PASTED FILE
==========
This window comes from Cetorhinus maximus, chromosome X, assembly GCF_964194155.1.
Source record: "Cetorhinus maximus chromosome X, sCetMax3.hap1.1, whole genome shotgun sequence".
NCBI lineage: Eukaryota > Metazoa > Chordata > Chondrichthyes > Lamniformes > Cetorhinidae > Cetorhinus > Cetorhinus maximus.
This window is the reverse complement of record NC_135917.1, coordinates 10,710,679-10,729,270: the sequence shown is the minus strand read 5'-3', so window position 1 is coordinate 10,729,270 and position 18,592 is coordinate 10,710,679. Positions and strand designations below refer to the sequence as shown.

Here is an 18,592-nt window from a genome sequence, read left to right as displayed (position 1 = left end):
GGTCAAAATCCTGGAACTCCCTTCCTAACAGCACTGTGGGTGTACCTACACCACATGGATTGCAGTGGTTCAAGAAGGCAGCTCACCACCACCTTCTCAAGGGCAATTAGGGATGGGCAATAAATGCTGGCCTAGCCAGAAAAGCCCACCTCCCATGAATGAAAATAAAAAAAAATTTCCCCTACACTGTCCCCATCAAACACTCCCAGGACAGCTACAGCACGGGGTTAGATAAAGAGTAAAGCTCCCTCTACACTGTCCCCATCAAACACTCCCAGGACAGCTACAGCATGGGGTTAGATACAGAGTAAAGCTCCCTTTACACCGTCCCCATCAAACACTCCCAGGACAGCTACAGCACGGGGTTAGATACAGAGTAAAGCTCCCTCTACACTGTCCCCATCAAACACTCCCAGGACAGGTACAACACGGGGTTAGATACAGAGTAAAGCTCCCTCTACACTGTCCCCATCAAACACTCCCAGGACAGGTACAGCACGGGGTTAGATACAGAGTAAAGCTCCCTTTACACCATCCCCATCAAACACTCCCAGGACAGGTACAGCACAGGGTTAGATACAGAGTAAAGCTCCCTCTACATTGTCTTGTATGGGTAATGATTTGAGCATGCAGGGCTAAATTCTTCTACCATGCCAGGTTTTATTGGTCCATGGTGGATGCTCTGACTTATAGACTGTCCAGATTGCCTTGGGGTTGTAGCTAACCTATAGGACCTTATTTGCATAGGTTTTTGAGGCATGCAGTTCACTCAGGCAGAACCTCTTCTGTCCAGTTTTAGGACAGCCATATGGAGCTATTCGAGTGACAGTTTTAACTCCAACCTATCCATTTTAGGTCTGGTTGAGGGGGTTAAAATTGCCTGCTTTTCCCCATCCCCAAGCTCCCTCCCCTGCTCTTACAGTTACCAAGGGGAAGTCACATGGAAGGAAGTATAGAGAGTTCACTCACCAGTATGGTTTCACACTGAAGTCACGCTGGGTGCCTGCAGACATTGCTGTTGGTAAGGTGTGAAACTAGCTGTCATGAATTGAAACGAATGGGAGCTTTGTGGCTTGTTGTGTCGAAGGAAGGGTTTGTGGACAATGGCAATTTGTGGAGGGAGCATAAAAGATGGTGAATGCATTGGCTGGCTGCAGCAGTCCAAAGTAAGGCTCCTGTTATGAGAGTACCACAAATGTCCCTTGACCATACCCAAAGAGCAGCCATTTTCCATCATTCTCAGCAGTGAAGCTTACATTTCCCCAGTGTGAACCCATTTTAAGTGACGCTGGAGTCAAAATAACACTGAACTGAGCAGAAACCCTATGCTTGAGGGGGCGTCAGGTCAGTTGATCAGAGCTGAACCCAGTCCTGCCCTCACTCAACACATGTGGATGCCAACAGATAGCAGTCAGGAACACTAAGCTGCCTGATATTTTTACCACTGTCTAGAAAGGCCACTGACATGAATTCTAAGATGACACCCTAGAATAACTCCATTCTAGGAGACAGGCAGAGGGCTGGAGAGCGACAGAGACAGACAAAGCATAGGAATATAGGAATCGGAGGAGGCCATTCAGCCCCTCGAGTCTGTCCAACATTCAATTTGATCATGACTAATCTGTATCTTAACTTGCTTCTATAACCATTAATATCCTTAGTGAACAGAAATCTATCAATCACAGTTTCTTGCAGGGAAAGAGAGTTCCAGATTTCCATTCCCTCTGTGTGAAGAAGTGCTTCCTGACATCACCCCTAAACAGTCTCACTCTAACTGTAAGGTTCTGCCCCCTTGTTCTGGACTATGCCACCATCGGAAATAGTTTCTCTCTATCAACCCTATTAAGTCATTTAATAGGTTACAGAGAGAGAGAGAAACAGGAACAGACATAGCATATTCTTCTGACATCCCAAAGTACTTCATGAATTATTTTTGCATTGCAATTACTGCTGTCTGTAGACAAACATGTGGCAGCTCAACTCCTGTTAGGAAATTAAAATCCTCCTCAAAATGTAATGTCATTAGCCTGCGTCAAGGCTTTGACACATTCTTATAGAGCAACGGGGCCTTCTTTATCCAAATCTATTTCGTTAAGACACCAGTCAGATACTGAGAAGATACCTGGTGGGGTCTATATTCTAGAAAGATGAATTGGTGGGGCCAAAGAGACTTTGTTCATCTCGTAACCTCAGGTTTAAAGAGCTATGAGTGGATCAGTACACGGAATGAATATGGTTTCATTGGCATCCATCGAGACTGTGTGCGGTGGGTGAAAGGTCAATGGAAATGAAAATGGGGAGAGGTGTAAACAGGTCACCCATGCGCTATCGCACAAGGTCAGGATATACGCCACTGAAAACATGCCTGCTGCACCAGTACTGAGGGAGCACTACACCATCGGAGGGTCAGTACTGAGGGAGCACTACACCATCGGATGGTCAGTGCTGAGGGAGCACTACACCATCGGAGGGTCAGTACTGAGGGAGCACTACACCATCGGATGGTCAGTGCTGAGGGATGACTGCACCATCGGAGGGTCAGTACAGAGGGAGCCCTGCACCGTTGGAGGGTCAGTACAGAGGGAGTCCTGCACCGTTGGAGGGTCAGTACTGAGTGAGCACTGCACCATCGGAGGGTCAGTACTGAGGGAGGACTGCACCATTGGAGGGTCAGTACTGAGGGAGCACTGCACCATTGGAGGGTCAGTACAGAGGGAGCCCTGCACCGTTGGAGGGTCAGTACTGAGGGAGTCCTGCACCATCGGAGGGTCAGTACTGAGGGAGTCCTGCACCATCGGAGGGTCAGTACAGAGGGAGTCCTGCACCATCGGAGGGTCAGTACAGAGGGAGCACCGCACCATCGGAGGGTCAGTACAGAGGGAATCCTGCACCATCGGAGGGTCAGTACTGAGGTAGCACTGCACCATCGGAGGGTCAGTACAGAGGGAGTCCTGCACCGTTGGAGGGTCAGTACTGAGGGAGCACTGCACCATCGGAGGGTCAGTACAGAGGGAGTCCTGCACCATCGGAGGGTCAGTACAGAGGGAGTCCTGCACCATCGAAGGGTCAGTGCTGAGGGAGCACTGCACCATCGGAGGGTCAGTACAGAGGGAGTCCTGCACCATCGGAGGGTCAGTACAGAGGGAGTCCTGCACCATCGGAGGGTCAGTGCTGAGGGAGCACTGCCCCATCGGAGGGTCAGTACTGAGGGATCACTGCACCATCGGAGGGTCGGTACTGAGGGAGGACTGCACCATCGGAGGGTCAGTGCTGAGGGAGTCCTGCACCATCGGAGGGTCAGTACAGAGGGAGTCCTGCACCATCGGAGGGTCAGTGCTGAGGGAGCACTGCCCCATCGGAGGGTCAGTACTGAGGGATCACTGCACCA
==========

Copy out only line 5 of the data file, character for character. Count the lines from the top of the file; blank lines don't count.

Here is an 18,592-nt window from a genome sequence, read left to right as displayed (position 1 = left end):